There are several important elements to the success of mail balloting.

A statewide voter registration list is critical to the success of this endeavor, as has been the evolution of Vote Centers in Colorado. A shameless plug here for Larimer County is required – as the Vote Center concept first began right here in Larimer County back in 2003!  When Scott Doyle first conceived of this idea, he was able to put it to the test and succeed with it in a big way. This speaks to the importance of acknowledging that a one-size-fits-all approach isn’t always the best approach. Vote Centers were not immediately embraced throughout Colorado as they are now. Likewise, Colorado has had a statewide voter registration database (we call it SCORE) since 2008. We’ve had time to get the kinks out of both of these processes to ensure they serve us well now.

High also on this list is the accuracy of our statewide voter registration database. In Colorado, we monthly receive lists from the Secretary of State’s office for updating. These include National Change of Address information received from the USPS; information on deceased and felon registrants; potential non-citizens; etc. These processes take time to put adequately in place, and the evolution we have seen in Colorado has been exceptional in this regard.

What if you move and don’t change your address with the Postal Service?  Ballots are not forwardable mail, so in this case, you would not receive your ballot and you would need to contact us directly or visit a VSPC to change your address and receive a ballot.

What about the ballot that arrived at your old address – what keeps the person who lives there now from voting it and sending it in?  The answer to this is…nothing. However, remember, when we receive that ballot, we are going to be checking the signature on the exterior. If it doesn’t match you, it will not be opened or counted.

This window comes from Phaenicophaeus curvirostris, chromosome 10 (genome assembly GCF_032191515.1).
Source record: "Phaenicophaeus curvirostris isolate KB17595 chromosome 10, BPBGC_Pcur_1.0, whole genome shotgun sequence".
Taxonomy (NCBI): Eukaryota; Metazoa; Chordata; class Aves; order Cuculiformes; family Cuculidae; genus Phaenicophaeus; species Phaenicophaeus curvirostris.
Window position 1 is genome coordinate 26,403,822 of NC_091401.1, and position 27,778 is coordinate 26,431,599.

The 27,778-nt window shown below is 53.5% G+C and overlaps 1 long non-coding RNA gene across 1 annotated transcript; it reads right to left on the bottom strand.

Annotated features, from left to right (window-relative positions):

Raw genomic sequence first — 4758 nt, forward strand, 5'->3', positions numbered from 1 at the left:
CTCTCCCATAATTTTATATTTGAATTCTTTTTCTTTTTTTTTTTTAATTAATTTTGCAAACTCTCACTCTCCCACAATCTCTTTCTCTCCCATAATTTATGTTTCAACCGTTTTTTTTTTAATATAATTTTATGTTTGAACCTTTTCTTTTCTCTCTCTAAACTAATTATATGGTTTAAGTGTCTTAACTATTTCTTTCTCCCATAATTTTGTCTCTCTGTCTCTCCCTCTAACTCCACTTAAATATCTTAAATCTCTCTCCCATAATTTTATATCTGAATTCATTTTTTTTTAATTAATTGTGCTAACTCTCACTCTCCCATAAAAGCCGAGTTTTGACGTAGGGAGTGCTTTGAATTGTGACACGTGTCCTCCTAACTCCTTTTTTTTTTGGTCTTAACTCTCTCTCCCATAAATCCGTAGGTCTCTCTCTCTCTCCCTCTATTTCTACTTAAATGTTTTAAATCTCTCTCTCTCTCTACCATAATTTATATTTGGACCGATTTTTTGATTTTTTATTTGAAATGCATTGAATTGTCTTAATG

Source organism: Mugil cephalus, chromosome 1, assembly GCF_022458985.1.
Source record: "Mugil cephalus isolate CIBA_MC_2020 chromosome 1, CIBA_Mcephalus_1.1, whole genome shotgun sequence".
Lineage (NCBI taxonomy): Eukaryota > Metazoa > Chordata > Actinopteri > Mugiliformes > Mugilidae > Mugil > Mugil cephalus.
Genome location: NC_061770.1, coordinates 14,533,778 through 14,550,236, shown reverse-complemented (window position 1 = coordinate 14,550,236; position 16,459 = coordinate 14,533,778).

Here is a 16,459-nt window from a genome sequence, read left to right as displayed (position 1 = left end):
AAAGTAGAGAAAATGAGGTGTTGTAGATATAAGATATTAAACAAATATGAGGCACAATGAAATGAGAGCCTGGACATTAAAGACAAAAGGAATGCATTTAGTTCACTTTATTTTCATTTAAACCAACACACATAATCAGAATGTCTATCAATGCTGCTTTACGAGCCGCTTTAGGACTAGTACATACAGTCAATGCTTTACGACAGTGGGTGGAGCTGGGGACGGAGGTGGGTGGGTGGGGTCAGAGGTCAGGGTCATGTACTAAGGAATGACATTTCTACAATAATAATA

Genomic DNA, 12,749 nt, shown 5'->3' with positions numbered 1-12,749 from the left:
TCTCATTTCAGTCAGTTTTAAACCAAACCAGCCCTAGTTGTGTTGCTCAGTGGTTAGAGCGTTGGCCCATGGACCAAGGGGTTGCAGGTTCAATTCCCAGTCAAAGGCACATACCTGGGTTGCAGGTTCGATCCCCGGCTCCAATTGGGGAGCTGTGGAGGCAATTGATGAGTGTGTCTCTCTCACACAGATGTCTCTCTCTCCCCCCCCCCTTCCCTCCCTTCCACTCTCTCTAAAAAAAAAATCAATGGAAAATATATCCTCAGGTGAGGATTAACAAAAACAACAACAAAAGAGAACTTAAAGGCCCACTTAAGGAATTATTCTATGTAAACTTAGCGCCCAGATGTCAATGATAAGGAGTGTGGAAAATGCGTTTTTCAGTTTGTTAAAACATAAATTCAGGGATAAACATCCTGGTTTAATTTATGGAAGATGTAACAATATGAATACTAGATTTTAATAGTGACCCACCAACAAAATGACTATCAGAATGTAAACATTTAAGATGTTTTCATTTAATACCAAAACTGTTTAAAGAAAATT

Another important element of success is quality print vendors who have the expertise and understand the level of detail required to successfully create, assemble, and distribute ballots within very tight and exacting tolerances. When printing mistakes happen and the correct ballot doesn’t get to the correct voter, or the return envelope doesn’t correctly return the ballot for processing, it can be disastrous. Larimer has an excellent print vendor, but their capacity is not unlimited. At this time, printers with this kind of expertise are a challenge to find, and the rigid election requirements can be challenging for these printers to maintain.

I am asked often about voter fraud. I am proud to be able to confidently say that it is an extremely rare occurrence in Larimer County; and when someone does cross that line, our district attorney has a reputation of taking it very seriously. Larimer County and Colorado voters generally should be very proud of the voting processes here. However, we didn’t get here abruptly…it took some time and some doing. As well, I am not knowledgeable enough about the challenges of each and every state and/or jurisdiction and would not begin to assume that it is the best approach for all. Washington and Oregon preceded us as mail ballot states, but none of us do it exactly the same even now.

I think we can all agree that the Colorado voting processes serve us well during this time of COVID. I am so grateful, and I hope you are too, for the many dedicated citizen election judges who actually do this work – especially during this time of social distancing. Please consider becoming an election judge yourself – it is the finest group of people you will ever encounter, and you will have a chance to see for yourself just how it works!

When you get your mail ballot this June and November – Please vote it!  Don’t come into a VSPC unless you absolutely have to – feel free to call the Elections office first at 970.498.7820. Please vote early, if you can, as our election night results will be significantly delayed by social distancing requirements at our counting facilities as well.